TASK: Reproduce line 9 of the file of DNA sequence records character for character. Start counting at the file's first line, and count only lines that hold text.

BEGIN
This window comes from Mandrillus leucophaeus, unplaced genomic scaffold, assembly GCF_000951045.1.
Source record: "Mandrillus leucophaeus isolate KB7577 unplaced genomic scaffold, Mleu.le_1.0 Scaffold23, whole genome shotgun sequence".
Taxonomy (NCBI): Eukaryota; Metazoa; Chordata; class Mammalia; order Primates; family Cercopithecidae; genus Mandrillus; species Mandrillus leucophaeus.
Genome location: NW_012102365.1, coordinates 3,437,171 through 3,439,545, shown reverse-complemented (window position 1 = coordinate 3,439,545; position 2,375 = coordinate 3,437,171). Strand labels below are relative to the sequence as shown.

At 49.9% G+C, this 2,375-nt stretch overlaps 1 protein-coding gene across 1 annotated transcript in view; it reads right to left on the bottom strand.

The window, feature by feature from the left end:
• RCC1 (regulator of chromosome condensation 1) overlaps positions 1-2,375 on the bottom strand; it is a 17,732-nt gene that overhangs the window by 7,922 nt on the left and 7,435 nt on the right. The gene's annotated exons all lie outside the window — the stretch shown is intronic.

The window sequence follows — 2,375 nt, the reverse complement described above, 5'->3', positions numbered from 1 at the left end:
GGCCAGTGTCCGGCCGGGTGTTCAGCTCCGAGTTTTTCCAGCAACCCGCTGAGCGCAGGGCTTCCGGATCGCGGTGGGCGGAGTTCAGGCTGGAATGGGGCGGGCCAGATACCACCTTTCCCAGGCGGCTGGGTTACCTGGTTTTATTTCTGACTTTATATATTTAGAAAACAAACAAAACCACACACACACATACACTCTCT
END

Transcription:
GGCCAGTGTCCGGCCGGGTGTTCAGCTCCGAGTTTTTCCAGCAACCCGCTGAGCGCAGGGCTTCCGGATCGCGGTGGGCGGAGTTCAGGCTGGAATGGGGCGGGCCAGATACCACCTTTCCCAGGCGGCTGGGTTACCTGGTTTTATTTCTGACTTTATATATTTAGAAAACAAACAAAACCACACACACACATACACTCTCT